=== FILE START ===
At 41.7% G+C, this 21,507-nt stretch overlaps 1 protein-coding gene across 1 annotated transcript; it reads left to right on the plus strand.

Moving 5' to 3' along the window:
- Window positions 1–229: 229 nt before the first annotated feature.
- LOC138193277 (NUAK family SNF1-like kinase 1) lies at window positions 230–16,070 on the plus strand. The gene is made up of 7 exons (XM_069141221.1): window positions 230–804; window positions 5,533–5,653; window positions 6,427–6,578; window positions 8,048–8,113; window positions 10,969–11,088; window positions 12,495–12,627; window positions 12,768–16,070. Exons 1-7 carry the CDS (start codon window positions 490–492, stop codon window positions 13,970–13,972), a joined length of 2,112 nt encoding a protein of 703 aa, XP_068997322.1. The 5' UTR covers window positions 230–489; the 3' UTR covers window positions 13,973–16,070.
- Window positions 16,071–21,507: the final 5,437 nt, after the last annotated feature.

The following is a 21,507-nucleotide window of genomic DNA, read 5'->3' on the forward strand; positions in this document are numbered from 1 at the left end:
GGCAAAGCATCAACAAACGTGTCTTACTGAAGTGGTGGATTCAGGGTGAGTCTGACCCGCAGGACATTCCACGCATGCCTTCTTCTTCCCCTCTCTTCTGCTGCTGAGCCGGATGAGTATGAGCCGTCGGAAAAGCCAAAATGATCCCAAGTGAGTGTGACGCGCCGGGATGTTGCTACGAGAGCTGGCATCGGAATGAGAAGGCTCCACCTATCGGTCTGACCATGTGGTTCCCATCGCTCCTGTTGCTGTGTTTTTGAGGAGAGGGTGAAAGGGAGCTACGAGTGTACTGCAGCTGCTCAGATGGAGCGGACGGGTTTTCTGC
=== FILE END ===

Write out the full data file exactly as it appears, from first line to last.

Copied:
At 41.7% G+C, this 21,507-nt stretch overlaps 1 protein-coding gene across 1 annotated transcript; it reads left to right on the plus strand.

Moving 5' to 3' along the window:
- Window positions 1–229: 229 nt before the first annotated feature.
- LOC138193277 (NUAK family SNF1-like kinase 1) lies at window positions 230–16,070 on the plus strand. The gene is made up of 7 exons (XM_069141221.1): window positions 230–804; window positions 5,533–5,653; window positions 6,427–6,578; window positions 8,048–8,113; window positions 10,969–11,088; window positions 12,495–12,627; window positions 12,768–16,070. Exons 1-7 carry the CDS (start codon window positions 490–492, stop codon window positions 13,970–13,972), a joined length of 2,112 nt encoding a protein of 703 aa, XP_068997322.1. The 5' UTR covers window positions 230–489; the 3' UTR covers window positions 13,973–16,070.
- Window positions 16,071–21,507: the final 5,437 nt, after the last annotated feature.

The following is a 21,507-nucleotide window of genomic DNA, read 5'->3' on the forward strand; positions in this document are numbered from 1 at the left end:
GGCAAAGCATCAACAAACGTGTCTTACTGAAGTGGTGGATTCAGGGTGAGTCTGACCCGCAGGACATTCCACGCATGCCTTCTTCTTCCCCTCTCTTCTGCTGCTGAGCCGGATGAGTATGAGCCGTCGGAAAAGCCAAAATGATCCCAAGTGAGTGTGACGCGCCGGGATGTTGCTACGAGAGCTGGCATCGGAATGAGAAGGCTCCACCTATCGGTCTGACCATGTGGTTCCCATCGCTCCTGTTGCTGTGTTTTTGAGGAGAGGGTGAAAGGGAGCTACGAGTGTACTGCAGCTGCTCAGATGGAGCGGACGGGTTTTCTGC